You could just leave the hole open, tidy up the edges, rail it off, and call it a light-well. Or am I taking this metaphor a little too far?

Chocolate again, Cheekychook? I hear we chocoholics are getting our own listing in the new DSM-V handbook of disorders...

Otherwise, I agree with the other commenters. Action, inaction, and distraction can all refresh our view of our stories.

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Re: Hi, my name is Regan and I’m stuck in a plot hole.

Post by sierramcconnell » September 12th, 2010, 8:21 pm

I had an immense plot hole.

Back when I was writing the first couple drafts of Chasing Miracles, I had NO PLAN. I just started free writing it for NaNo. So the original idea was basically just to get Thomas back to restored life. So I know all about those plot holes. I had no idea what the Key did. No idea how Carmine got his servant back to life. I had no idea how Bezaliel even got in the freakin' icehouse.

One year later? Every single hole has been filled with side quests and all sorts of mayhem.

If I can do it, starting with no plan. You can do it. Just ask questions. Put yourself in the place of your characters. Or walk away for a while.

Breathe deeply. And it will come.
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Regan Leigh
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Re: Hi, my name is Regan and I’m stuck in a plot hole.

Post by Regan Leigh » September 13th, 2010, 1:27 am

Steppe wrote: Serious deeper plot holes are very important.
They drag the story forward in remarkable ways,
forcing you to wait for a pure intuitive answer that is already suggested by the logic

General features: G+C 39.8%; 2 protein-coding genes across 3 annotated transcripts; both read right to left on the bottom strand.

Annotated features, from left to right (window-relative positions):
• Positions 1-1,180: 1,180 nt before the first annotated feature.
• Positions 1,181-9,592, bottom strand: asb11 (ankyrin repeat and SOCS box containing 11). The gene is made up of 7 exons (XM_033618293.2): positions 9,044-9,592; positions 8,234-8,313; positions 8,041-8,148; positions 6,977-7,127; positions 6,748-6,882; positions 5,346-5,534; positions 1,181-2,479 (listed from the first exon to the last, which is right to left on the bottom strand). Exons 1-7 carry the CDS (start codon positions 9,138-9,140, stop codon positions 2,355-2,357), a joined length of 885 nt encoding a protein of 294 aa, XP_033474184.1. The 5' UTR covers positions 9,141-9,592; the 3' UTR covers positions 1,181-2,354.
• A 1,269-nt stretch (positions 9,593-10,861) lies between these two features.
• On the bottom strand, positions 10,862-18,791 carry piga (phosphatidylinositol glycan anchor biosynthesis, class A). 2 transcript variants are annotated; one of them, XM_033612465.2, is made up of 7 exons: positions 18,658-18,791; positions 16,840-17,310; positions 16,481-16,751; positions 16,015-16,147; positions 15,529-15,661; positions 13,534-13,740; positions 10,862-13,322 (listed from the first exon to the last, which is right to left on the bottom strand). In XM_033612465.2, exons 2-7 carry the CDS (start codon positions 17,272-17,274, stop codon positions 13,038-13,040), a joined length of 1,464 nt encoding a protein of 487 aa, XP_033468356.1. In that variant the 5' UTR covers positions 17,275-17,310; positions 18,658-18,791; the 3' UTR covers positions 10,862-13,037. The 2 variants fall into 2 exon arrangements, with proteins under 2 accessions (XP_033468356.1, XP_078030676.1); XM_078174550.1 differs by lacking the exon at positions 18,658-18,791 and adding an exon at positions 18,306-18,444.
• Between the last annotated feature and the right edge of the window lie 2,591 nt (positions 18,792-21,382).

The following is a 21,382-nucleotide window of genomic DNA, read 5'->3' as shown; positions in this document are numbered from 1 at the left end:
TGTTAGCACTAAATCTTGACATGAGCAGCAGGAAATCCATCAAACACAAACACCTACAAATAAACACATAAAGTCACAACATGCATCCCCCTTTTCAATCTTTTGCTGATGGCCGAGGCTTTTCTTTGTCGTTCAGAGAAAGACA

of the earlier chapters.
....

You'll find your way.
You always did before.
Totally agree and I'm also hoping that I'll find my way like I have before. :)

J. T. SHEA wrote:Great video, Regan. That happens all the time in my house. And I laugh just like that every time. BTW, is there a prize if we guess what language the subtitles are in?

You could just leave the hole open, tidy up the edges, rail it off, and call it a light-well. Or am I taking this metaphor a little too far?
Oh, that would be a good contest. :D

I do wonder how much of a hole I can leave... ;)

sierramcconnell wrote:I had an immense plot hole.

Back when I was writing the first couple drafts of Chasing Miracles, I had NO PLAN. I just started free writing it for NaNo. So the original idea was basically just to get Thomas back to restored life. So I know all about those plot holes. I had no idea what the Key did. No idea how Carmine got his servant back to life. I had no idea how Bezaliel even got in the freakin' icehouse.

One year later? Every single hole has been filled with side quests and all sorts of mayhem.

If I can do it, starting with no plan. You can do it. Just ask questions. Put yourself in the place of your characters. Or walk away for a while.

Breathe deeply. And it will come.
Yeah, I write without an outline. I write VERY fast and I'm more prolific than I need to be. ;) I usually feel my way through a novel and then clean it up on round two.

****

You all are giving great advice. :) Thank you!

I do think I should clarify my struggle a little better...

My characters and plot are set. I mean, REALLY set. It's almost scary to me how they all fell into place in such a cool way. So of course I still end up with a problem, right? ;)

There is a group of people in my book -- the main characters that the plot revolves around -- who are "special". ;) Not in a vampire way. :D I won't go into details, but they do have certain enhanced abilities. One of my issues? WHY do they have those abilities? I know everything about the plot and characters, but when it comes to explaining why they even exist in the way that they do? Why their world is a certain way? Yeah, I'm empty. :D (And btw, it has a tiny bit of fantasy/paranormal, but it's mostly set in reality. Not some created world. Think more magic realism kind of feel.)

Anyway, I know on some level I don't have to explain it all. But really? NO explanation? ;) I know, I know...that's what magic realism does...


Wow. I'm too tired to explain this properly. I think I'll go to bed and try again later. :D

Thank you all for your help. It has been wonderful!